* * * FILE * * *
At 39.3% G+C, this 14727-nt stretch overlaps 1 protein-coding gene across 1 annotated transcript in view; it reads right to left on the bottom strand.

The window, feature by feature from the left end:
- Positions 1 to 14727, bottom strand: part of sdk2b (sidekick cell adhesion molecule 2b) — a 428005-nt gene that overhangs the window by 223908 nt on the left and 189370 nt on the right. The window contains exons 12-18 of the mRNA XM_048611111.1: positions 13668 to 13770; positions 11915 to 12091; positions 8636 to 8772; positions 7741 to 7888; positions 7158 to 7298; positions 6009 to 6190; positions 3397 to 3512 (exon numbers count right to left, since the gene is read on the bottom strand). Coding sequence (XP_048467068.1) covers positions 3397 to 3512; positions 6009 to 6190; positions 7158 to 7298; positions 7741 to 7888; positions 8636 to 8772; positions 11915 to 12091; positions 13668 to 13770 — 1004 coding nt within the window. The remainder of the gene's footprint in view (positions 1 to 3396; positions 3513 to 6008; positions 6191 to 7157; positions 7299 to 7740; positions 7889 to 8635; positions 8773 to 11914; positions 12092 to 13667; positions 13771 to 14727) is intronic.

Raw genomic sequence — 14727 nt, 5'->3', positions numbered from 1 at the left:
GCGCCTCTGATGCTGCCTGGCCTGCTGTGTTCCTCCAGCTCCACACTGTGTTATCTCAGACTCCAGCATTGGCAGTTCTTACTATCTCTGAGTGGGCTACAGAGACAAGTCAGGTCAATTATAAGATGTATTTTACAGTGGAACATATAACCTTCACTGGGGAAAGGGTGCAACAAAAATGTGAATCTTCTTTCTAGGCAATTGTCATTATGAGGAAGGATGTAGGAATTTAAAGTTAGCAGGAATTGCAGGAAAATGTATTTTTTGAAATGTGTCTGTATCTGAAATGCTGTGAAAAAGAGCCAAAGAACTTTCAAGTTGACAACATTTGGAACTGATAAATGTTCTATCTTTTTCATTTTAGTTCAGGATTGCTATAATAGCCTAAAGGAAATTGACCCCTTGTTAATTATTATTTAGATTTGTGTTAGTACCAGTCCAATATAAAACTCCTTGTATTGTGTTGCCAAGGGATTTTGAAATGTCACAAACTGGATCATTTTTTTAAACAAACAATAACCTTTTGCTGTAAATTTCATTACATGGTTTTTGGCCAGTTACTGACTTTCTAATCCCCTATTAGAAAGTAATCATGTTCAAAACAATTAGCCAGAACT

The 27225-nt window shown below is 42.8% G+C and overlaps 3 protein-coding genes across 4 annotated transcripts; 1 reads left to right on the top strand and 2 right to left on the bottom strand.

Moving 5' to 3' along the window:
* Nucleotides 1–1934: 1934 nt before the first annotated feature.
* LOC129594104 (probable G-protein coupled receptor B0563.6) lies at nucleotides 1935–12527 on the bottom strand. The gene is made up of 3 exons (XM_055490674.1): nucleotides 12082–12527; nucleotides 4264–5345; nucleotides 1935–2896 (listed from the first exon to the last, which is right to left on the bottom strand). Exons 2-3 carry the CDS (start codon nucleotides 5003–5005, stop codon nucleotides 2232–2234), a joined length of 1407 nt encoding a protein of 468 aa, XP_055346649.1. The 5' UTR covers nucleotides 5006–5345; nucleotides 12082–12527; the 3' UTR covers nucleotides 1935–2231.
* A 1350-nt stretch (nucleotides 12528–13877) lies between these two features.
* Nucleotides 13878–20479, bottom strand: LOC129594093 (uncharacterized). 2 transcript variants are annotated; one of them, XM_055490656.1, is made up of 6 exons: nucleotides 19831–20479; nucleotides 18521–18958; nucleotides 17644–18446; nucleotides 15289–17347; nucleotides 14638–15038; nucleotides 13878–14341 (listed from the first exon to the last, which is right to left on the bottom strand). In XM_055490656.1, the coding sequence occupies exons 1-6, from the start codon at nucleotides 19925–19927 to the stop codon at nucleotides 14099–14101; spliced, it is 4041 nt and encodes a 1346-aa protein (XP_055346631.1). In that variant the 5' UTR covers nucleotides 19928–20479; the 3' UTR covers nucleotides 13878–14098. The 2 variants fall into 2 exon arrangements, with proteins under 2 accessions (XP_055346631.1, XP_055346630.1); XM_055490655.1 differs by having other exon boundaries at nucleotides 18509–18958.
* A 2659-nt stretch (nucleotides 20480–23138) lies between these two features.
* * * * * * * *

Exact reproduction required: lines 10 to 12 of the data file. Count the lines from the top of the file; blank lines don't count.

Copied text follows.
* A 1350-nt stretch (nucleotides 12528–13877) lies between these two features.
* Nucleotides 13878–20479, bottom strand: LOC129594093 (uncharacterized). 2 transcript variants are annotated; one of them, XM_055490656.1, is made up of 6 exons: nucleotides 19831–20479; nucleotides 18521–18958; nucleotides 17644–18446; nucleotides 15289–17347; nucleotides 14638–15038; nucleotides 13878–14341 (listed from the first exon to the last, which is right to left on the bottom strand). In XM_055490656.1, the coding sequence occupies exons 1-6, from the start codon at nucleotides 19925–19927 to the stop codon at nucleotides 14099–14101; spliced, it is 4041 nt and encodes a 1346-aa protein (XP_055346631.1). In that variant the 5' UTR covers nucleotides 19928–20479; the 3' UTR covers nucleotides 13878–14098. The 2 variants fall into 2 exon arrangements, with proteins under 2 accessions (XP_055346631.1, XP_055346630.1); XM_055490655.1 differs by having other exon boundaries at nucleotides 18509–18958.
* A 2659-nt stretch (nucleotides 20480–23138) lies between these two features.